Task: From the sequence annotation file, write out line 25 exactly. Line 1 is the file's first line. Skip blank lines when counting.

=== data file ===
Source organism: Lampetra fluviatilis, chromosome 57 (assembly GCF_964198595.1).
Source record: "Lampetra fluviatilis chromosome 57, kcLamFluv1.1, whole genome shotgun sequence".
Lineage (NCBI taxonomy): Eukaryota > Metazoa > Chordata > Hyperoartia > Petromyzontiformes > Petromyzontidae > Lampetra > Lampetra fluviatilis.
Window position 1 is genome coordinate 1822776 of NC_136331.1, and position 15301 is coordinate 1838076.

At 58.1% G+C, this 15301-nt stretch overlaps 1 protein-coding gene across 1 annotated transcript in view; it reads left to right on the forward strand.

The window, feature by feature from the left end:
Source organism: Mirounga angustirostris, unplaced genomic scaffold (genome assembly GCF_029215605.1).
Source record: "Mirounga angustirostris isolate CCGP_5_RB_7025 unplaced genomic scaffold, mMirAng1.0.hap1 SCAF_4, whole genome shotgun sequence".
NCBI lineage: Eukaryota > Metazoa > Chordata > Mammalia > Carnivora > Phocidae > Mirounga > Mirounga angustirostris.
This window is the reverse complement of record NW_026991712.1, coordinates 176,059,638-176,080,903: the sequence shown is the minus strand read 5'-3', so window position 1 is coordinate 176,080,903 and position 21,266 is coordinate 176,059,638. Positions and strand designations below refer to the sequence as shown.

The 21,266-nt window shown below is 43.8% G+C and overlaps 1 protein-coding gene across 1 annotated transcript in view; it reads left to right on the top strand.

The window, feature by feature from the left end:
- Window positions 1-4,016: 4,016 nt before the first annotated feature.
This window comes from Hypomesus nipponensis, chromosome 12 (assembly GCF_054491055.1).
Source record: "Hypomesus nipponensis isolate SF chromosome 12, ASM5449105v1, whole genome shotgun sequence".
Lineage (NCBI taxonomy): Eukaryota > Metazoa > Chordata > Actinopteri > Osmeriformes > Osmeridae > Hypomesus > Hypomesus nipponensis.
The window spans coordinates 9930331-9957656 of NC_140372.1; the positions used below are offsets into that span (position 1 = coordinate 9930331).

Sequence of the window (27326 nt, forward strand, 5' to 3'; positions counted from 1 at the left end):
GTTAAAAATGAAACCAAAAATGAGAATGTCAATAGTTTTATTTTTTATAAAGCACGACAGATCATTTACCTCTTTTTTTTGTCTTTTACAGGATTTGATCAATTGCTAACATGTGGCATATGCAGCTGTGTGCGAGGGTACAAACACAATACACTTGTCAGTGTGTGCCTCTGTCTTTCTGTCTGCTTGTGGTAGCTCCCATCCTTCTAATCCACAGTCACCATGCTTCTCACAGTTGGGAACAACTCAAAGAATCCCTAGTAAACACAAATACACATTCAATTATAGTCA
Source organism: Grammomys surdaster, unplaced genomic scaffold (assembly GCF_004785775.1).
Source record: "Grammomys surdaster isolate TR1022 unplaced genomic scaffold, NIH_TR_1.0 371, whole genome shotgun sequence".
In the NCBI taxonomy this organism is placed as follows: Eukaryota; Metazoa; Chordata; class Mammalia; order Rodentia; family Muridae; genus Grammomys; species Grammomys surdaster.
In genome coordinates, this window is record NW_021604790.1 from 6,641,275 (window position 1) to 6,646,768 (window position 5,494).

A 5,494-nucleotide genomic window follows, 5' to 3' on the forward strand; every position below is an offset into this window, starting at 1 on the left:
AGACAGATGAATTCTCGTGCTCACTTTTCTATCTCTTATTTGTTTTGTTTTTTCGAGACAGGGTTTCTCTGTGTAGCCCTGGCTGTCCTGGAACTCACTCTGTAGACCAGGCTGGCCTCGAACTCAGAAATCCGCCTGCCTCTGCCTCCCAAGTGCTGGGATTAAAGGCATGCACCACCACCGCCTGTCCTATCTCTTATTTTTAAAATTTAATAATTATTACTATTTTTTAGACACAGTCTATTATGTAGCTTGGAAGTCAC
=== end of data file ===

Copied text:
AGACAGATGAATTCTCGTGCTCACTTTTCTATCTCTTATTTGTTTTGTTTTTTCGAGACAGGGTTTCTCTGTGTAGCCCTGGCTGTCCTGGAACTCACTCTGTAGACCAGGCTGGCCTCGAACTCAGAAATCCGCCTGCCTCTGCCTCCCAAGTGCTGGGATTAAAGGCATGCACCACCACCGCCTGTCCTATCTCTTATTTTTAAAATTTAATAATTATTACTATTTTTTAGACACAGTCTATTATGTAGCTTGGAAGTCAC